chip updates: keeping the legs within their range of motion [updates]
So we've been noticing time and again there are certain positions we command the robot's legs to go to and the system just breaks down, over currents, you hear a click and the robot just turns off. We want to figure out (a) why that is in the case where the robot is in the workspace and (b) why that is when we command the robot to go outside the workspace. I think the manual answers to the kinematics problems will provide some inside. We'll account for how we are actuating the robot as well.
As we can see. We have tried to command a few points outside the circles of all-being over here. So we've found a solve that's robust and we're placing it inside inverseKinematics();
What this will do is instead of commanding a foot position outside of the range of possible reach of the legs. We will clip rSquared by the minimum and the maximum possible radii. Once it's clipped in this way, we'll still compute phi the same way so we end up commanding a foot position that is in the same direction as the commanded one, but within the workspace of the robot because that's likely the intent of a command like that.
We've also clipped "z" by a magnitude of 0.1 so we never reach the realm of hitting the legs against the body. This should solve some of the overcorrecting problems we are experiencing. The problem before is we were clipping by axis in ROS and not accounting for the circle.
Here's a video of it working... notice the test case of 0.6m which is definitely outside the leg's max range.
So here, we commanded the robot's leg to move to a point outside its range of motion. Instead of over-currenting and shutting off because the motors could not move to a point called "None" or "Infinity" or "No Solution," or whatever inverse kinematics was throwing out from that. It moves to the closest point to the target position within the range of motion.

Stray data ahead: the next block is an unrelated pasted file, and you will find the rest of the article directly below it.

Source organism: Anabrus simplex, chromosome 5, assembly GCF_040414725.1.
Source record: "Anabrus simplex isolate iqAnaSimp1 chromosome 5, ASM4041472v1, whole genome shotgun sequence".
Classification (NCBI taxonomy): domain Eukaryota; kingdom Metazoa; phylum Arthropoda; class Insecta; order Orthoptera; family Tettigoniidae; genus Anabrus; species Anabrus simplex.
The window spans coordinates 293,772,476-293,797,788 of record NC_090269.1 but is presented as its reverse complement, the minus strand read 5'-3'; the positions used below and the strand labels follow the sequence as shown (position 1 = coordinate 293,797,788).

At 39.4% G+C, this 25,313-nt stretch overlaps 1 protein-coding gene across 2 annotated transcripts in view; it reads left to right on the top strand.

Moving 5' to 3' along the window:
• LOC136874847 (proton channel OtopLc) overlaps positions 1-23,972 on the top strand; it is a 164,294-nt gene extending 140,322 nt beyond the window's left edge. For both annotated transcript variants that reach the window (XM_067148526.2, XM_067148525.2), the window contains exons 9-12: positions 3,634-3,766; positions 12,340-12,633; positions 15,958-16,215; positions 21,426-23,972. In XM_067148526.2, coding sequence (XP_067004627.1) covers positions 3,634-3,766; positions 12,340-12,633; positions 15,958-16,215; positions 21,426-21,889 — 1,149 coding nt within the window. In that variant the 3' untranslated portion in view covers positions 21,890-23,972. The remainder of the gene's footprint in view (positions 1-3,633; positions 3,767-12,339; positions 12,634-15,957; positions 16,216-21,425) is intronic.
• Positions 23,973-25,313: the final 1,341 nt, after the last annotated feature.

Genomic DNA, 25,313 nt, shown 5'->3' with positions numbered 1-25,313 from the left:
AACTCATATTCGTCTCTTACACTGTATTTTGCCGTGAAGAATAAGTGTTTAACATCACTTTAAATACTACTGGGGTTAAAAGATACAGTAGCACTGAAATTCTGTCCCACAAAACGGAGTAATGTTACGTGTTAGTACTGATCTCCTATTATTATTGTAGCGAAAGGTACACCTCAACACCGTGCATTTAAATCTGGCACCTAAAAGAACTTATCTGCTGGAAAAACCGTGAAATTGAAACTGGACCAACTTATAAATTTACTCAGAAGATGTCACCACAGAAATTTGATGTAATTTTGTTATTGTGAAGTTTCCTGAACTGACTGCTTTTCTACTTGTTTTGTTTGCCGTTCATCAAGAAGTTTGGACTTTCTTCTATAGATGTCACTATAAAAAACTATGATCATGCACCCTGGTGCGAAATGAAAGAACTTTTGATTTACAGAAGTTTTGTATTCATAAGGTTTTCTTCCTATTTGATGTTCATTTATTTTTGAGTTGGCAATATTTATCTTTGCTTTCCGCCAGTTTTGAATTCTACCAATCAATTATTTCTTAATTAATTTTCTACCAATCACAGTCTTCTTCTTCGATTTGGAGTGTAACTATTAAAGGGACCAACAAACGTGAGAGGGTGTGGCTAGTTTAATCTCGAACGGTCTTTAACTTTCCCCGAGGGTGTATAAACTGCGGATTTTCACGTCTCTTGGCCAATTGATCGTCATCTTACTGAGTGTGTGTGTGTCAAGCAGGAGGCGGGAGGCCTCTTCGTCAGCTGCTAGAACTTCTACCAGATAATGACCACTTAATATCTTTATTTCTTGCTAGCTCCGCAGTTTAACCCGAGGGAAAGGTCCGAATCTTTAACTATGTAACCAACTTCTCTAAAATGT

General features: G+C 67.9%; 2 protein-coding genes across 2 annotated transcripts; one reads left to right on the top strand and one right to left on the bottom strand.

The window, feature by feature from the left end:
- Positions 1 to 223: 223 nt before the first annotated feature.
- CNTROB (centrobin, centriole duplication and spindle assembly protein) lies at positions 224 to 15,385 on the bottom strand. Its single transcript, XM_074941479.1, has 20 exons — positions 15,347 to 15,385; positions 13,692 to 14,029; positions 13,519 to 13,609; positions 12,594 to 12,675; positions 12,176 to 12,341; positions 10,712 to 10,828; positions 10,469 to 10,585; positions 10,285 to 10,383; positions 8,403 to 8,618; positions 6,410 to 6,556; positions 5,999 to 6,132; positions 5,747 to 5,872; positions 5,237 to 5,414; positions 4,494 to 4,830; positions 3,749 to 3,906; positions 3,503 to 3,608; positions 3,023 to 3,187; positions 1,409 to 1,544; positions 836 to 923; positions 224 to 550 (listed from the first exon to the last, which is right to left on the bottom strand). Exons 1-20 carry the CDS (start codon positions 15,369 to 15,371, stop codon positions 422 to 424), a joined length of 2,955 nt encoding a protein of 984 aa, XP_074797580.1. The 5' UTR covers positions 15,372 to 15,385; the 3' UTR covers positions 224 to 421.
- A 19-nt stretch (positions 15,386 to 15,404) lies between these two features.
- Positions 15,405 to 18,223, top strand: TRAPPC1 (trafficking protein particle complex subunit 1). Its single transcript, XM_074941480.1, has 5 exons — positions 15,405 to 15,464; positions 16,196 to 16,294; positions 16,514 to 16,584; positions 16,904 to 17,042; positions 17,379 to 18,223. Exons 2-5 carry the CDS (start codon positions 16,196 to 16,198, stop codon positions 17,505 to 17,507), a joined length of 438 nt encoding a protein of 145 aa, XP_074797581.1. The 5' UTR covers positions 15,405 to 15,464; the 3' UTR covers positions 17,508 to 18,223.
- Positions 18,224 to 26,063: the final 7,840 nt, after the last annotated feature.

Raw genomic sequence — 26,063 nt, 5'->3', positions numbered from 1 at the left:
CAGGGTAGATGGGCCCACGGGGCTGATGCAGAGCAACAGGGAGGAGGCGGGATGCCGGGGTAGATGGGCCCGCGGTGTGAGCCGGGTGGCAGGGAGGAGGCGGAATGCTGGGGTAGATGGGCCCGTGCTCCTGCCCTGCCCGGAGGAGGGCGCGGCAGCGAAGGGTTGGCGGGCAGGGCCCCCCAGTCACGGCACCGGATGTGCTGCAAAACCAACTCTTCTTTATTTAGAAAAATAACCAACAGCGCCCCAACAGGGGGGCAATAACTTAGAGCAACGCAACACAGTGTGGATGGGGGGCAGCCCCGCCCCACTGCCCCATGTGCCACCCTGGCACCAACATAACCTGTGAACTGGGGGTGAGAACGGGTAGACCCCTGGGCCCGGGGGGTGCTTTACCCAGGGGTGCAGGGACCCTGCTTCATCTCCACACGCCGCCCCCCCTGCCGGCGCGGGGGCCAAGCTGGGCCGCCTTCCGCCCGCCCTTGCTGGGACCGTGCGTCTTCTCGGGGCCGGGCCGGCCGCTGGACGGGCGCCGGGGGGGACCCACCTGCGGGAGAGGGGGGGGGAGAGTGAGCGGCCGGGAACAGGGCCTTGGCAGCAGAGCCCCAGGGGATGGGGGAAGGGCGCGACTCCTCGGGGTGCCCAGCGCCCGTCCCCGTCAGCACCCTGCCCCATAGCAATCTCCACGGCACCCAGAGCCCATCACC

We'll likely do some more testing on this but for now this solution is better than watching the robot shut itself off anytime we mess up. This also accounts for both x and y at the same time instead of the previous idea which was to limit the x and y axis independently. z is independently limited but this should not be an issue because the z position references the commanded y position after accounting for this radius thing which means if we limit the commanded y and then calculate z, we will always find a solution for z and we can limit z on its axis instead of in 3-D.
And since the forward and inverse kinematics are calculated separately, when the platform requests for the foot position currently and we have commanded it to go to a position outside its range, the method reads the actual values of the motor positions and uses the values of the legs to re-calculate leg endpoint position, it doesn't assume the foot is at the commanded position. So this limiting shouldn't affect any feedback-control algorithms we will develop. Not that those algorithms should be commanding positions outside the range of motion.